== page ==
The last 12 months have seen an increase in the reporting of fraudulent property transactions in both the commercial and residential property sectors. Criminals continue to seek to exploit vacant properties by selling or letting them fraudulently and as a result of the current economic downturn rely on the haste of purchasers and tenants to secure properties at a good price.
Last year, the Evening Standard reported that criminals purporting to be the landlord of vacant residential premises had defrauded thousands of pounds from innocent hopeful tenants who had paid deposits to secure the rentals only for the fraudsters to disappear with their cash leaving them without a home.
There are further stories of properties being sold and charged to third parties without the knowledge of the true registered proprietors and this is a potential threat to those with vast property portfolios. Although the Land Registry will indemnify those who suffer loss owing to mistakes on the register, no indemnity is payable if the loss results from the claimant's lack of care.
The key to prevention therefore is vigilance. Land owners are advised to carry out regular audits and inspections of their portfolios. Tenancies and leases of occupied property should be regularly reviewed (in particular with regards to break clauses and renewals) and vacant property should be adequately secured and monitored. It is also imperative that land owners accurately maintain their address for service at the Land Registry so that they receive notice of any application made to the Land Registry which affects their title, affording the opportunity to object if necessary.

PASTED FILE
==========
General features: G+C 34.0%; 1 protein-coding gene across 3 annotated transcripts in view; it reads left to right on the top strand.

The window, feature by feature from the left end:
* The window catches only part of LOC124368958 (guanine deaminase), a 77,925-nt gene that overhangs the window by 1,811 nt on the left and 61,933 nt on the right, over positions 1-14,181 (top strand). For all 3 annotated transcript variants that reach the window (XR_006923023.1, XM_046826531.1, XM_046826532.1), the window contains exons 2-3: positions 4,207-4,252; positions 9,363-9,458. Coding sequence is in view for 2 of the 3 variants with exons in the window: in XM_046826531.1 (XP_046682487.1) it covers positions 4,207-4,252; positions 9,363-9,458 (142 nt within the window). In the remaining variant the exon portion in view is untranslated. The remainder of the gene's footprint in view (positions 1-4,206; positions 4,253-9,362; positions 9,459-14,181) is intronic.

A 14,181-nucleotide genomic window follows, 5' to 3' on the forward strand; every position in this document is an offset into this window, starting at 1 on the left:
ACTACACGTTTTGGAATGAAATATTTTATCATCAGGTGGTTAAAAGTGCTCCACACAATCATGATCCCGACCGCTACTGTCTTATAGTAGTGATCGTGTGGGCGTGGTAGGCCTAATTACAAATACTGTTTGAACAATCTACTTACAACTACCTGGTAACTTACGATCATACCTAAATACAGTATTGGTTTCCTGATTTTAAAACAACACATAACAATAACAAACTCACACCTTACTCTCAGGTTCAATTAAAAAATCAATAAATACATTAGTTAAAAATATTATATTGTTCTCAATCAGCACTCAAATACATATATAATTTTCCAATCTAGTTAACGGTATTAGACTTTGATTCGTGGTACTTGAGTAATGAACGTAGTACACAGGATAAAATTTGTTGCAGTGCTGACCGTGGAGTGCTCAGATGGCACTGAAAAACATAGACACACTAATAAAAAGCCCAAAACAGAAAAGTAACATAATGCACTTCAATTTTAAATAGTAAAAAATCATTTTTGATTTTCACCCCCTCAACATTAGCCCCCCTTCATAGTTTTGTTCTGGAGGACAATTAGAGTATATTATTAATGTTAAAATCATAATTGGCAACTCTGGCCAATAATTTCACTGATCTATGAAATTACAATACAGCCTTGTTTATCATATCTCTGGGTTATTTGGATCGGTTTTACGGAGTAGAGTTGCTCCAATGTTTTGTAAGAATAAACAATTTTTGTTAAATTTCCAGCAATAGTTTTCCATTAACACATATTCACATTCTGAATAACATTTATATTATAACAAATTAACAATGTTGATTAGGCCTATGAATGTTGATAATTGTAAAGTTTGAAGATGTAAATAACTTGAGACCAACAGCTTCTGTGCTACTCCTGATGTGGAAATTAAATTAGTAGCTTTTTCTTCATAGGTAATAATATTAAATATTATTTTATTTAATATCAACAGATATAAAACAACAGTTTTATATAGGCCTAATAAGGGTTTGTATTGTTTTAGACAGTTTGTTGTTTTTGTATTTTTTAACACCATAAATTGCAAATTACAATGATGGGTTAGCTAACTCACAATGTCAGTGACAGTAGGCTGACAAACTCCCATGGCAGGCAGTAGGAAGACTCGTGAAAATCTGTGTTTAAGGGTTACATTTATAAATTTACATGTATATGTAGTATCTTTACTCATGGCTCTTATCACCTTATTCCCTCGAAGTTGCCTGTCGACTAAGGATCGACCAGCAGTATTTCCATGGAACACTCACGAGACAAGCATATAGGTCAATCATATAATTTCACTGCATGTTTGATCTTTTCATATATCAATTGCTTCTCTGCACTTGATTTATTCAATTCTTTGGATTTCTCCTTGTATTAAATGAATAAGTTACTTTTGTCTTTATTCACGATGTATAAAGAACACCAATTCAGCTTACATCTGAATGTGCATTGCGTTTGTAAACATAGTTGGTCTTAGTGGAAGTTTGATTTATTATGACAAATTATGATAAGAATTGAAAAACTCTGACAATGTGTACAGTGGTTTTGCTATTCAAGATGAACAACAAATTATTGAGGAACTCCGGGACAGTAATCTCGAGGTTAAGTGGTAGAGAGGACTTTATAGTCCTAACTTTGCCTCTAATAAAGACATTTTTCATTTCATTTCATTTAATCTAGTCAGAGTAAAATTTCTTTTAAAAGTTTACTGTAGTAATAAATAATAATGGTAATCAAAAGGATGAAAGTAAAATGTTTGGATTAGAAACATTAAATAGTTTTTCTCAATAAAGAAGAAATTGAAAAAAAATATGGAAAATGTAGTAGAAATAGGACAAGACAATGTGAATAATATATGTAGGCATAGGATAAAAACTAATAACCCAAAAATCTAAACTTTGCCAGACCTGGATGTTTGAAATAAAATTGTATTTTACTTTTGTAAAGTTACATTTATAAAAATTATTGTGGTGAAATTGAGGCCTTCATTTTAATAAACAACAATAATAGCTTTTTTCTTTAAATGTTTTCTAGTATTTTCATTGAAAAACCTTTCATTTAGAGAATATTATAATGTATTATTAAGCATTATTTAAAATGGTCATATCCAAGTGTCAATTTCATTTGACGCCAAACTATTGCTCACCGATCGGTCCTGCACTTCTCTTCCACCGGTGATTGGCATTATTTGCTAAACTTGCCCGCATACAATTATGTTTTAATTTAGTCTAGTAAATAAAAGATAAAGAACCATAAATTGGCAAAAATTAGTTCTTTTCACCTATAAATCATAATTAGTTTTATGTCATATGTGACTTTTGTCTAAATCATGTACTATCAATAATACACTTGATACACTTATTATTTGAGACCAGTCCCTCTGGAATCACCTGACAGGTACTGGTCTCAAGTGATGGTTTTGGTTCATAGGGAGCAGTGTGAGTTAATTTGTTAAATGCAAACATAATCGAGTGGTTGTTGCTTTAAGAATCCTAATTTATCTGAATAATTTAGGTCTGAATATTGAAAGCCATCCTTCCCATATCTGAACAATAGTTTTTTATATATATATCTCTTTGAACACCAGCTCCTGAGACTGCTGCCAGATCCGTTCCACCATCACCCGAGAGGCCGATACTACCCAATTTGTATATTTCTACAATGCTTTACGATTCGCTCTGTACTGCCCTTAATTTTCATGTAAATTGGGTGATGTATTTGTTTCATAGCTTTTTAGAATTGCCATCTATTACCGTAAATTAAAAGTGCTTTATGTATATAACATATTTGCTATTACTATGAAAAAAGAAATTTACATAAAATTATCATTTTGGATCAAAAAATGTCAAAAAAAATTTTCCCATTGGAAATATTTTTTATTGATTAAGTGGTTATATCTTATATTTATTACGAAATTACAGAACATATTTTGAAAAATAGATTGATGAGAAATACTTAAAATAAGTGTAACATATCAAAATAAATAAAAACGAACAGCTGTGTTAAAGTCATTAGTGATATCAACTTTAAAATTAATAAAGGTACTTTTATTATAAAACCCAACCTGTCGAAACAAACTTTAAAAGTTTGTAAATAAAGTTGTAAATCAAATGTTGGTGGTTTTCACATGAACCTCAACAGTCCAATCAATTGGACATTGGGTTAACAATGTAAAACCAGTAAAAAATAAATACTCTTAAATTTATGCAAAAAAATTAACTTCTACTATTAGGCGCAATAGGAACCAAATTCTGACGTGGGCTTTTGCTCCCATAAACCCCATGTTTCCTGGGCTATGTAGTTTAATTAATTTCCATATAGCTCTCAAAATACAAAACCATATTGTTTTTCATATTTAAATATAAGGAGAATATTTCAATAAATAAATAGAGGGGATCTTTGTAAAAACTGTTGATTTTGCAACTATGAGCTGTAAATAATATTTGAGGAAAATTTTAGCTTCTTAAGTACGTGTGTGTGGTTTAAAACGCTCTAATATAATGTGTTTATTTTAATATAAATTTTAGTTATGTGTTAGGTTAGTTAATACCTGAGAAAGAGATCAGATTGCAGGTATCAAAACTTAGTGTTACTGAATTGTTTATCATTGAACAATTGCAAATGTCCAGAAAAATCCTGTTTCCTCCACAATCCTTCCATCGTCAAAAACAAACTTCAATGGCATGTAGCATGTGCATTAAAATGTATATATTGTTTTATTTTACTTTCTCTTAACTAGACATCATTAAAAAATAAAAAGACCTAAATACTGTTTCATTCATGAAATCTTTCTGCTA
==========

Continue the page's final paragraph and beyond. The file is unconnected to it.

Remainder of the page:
Land owners with unregistered title are strongly advised to voluntarily register title with the Land Registry to prevent fraudulent dealings by those claiming the unregistered deeds have been lost and indeed a restriction could even be registered against title to unoccupied property as a further hurdle over which potential fraudsters would have to jump. Whilst the Land Registry has tightened its identity confirmation requirements, ultimately land owners need to take some responsibility for protecting their properties from fraudulent dispositions.
Tenants should likewise ensure that they carry out sufficient due diligence before committing to an agreement with a landlord. Checks should be carried out at the Land Registry and Companies House to ascertain the true identity of the landlord. Even where a reputable commercial or residential agent is acting, legal advice should be taken on the nature of the agreement to ensure that security of tenure is not compromised before monies are handed over.
Knowledge is therefore power when it comes to minimising the threat of property fraud: know your portfolio in great detail; know your tenants and leases; and know your landlord. For without this knowledge, you could find yourself the victim of financial loss and a party to expensive court proceedings.